Brisbane International Film Festival arrives with a storm and lands where it should

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Sarah Ward

Battered by change, the Brisbane International Film Festival can now build for the future and give the city the festival it deserves.

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Plenty has hampered, derailed and even shuttered the Brisbane International Film Festival over the pasts, from staff and government changes to being temporarily replaced by the now-defunct Brisbane Asia Pacific Film Festival. But while BIFF’s newest iteration launched on a particularly grey and stormy day in Queensland, the worst of the weather held off for the festival’s opening night. That’s as good an omen as BIFF has enjoyed of late.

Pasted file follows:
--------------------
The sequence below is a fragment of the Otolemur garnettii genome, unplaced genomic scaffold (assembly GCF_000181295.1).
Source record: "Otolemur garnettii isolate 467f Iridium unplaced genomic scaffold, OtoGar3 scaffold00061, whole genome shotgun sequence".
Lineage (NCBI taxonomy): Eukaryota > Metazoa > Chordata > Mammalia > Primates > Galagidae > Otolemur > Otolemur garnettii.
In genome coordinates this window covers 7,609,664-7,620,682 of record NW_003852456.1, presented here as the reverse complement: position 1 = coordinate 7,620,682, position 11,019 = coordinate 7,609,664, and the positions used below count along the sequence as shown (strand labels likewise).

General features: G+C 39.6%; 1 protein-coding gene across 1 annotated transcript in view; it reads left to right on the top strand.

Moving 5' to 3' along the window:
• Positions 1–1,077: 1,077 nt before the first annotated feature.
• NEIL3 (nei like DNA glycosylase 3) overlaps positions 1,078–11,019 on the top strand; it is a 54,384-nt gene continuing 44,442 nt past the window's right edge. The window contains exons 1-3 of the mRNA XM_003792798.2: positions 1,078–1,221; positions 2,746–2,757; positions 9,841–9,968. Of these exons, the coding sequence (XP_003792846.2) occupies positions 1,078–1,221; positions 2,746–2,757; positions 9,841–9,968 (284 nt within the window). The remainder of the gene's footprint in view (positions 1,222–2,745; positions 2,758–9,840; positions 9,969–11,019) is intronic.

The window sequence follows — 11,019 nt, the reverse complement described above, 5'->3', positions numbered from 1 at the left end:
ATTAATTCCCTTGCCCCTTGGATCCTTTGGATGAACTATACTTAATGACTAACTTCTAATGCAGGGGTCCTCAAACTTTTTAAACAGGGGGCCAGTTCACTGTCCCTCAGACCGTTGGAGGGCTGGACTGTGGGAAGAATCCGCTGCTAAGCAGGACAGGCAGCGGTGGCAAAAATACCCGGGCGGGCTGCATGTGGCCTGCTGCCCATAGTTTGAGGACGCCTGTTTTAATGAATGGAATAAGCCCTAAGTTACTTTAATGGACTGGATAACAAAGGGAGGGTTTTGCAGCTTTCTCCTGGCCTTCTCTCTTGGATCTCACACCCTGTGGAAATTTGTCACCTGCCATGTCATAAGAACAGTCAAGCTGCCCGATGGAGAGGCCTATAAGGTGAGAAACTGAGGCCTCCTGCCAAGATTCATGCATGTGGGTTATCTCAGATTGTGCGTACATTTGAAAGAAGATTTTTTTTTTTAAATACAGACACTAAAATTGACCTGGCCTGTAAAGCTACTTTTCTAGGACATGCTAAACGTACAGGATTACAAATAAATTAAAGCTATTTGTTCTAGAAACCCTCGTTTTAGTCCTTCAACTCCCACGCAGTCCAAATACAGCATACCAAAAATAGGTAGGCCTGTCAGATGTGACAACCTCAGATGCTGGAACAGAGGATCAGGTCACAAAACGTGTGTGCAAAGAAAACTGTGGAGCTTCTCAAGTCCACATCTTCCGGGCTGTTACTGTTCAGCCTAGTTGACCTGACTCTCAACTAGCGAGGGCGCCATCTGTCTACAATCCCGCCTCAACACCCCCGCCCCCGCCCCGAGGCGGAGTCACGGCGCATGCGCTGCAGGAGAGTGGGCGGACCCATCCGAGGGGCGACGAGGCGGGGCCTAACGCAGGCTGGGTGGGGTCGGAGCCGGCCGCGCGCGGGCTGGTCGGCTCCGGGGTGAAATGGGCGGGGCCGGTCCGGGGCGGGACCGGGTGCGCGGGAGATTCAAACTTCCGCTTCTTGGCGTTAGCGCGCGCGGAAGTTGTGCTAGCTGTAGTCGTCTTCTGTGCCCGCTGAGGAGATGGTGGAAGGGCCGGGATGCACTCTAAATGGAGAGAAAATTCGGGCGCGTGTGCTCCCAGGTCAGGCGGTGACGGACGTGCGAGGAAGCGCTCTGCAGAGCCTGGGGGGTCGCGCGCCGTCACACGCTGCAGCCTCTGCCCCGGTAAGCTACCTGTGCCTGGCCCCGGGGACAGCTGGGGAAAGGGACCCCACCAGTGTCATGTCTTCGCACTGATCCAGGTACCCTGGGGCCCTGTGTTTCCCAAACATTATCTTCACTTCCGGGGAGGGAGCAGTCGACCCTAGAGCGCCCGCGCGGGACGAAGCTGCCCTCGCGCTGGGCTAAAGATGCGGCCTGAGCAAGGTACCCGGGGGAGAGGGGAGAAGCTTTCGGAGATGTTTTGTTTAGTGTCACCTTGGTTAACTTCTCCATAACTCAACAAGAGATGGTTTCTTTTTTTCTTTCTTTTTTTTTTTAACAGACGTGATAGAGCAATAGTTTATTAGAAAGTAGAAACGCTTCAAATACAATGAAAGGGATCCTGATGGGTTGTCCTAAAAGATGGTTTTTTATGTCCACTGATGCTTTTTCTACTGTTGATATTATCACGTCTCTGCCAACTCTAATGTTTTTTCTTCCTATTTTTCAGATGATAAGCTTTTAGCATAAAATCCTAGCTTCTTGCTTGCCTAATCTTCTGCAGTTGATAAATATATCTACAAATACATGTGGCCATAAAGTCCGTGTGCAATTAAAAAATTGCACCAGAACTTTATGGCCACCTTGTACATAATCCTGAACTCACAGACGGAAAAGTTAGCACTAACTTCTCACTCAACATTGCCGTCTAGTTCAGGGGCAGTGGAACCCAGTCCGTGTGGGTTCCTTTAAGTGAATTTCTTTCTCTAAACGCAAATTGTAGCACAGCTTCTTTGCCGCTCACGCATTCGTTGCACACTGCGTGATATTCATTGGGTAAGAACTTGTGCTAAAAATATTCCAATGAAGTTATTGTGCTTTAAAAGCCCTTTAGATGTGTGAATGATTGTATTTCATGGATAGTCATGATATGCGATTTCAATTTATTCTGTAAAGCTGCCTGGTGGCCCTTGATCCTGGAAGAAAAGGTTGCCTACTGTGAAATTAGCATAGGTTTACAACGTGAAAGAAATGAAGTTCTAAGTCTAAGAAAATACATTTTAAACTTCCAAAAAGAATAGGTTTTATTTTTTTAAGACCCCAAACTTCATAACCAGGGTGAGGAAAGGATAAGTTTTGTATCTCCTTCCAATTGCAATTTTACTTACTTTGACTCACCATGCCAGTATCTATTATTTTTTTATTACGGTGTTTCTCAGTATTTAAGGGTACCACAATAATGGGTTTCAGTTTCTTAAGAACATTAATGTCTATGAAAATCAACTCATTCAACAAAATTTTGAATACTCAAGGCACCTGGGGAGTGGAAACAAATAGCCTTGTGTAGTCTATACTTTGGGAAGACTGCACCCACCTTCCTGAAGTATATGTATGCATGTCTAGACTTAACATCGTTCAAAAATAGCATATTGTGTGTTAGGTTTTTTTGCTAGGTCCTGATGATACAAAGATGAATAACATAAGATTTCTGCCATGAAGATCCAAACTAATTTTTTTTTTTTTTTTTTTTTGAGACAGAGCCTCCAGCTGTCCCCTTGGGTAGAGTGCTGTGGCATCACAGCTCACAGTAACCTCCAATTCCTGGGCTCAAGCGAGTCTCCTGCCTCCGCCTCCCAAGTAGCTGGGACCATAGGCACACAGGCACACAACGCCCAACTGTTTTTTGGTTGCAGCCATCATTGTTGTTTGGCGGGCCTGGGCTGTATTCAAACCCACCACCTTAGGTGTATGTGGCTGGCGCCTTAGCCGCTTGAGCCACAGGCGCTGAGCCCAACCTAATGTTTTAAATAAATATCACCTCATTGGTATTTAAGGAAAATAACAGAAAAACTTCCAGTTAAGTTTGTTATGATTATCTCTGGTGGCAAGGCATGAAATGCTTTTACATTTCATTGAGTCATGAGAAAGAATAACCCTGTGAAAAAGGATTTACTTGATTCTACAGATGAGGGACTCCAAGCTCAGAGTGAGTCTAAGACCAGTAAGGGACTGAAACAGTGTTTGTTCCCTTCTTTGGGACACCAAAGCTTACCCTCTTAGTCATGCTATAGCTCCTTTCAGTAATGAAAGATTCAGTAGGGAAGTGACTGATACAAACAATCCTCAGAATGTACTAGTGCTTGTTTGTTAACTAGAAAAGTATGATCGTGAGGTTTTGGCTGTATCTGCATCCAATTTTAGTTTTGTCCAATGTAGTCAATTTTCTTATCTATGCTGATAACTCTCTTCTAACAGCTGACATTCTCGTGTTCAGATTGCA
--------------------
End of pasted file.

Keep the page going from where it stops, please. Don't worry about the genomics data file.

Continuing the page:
About the author

Sarah Ward is a freelance film critic, arts and culture writer, and film festival organiser. She is the Australia-based critic for Screen International, a film reviewer and writer for ArtsHub, the weekend editor and a senior writer for Concrete Playground, a writer for the Goethe-Institut Australien’s Kino in Oz, and a contributor to SBS, SBS Movies and Flicks Australia. Her work has been published by the Australian Centre for the Moving Image, Junkee, FilmInk, Birth.Movies.Death, Lumina, Senses of Cinema, Broadsheet, Televised Revolution, Metro Magazine, Screen Education and the World Film Locations book series. She is also the editor of Trespass Magazine, a film and TV critic for ABC radio Brisbane, Gold Coast and Sunshine Coast, and has worked with the Brisbane International Film Festival, Queensland Film Festival, Sydney Underground Film Festival and Melbourne International Film Festival. Follow her on Twitter: @swardplay